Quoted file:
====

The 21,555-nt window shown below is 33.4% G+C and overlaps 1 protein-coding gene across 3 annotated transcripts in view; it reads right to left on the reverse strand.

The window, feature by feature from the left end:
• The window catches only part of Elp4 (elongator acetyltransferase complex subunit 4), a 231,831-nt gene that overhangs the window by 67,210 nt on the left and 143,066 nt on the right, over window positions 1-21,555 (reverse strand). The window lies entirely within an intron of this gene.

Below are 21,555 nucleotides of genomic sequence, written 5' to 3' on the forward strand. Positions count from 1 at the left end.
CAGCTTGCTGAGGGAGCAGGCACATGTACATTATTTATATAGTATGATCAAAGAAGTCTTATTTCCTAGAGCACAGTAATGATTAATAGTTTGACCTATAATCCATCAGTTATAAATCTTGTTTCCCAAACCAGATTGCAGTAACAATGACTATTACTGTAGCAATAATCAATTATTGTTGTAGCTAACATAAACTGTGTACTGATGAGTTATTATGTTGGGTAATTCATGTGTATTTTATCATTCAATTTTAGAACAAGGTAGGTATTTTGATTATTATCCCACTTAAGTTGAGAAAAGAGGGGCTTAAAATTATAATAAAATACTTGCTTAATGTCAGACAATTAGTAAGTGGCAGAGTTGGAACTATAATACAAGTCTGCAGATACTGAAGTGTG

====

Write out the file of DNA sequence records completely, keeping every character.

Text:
The 21,555-nt window shown below is 33.4% G+C and overlaps 1 protein-coding gene across 3 annotated transcripts in view; it reads right to left on the reverse strand.

The window, feature by feature from the left end:
• The window catches only part of Elp4 (elongator acetyltransferase complex subunit 4), a 231,831-nt gene that overhangs the window by 67,210 nt on the left and 143,066 nt on the right, over window positions 1-21,555 (reverse strand). The window lies entirely within an intron of this gene.

Below are 21,555 nucleotides of genomic sequence, written 5' to 3' on the forward strand. Positions count from 1 at the left end.
CAGCTTGCTGAGGGAGCAGGCACATGTACATTATTTATATAGTATGATCAAAGAAGTCTTATTTCCTAGAGCACAGTAATGATTAATAGTTTGACCTATAATCCATCAGTTATAAATCTTGTTTCCCAAACCAGATTGCAGTAACAATGACTATTACTGTAGCAATAATCAATTATTGTTGTAGCTAACATAAACTGTGTACTGATGAGTTATTATGTTGGGTAATTCATGTGTATTTTATCATTCAATTTTAGAACAAGGTAGGTATTTTGATTATTATCCCACTTAAGTTGAGAAAAGAGGGGCTTAAAATTATAATAAAATACTTGCTTAATGTCAGACAATTAGTAAGTGGCAGAGTTGGAACTATAATACAAGTCTGCAGATACTGAAGTGTG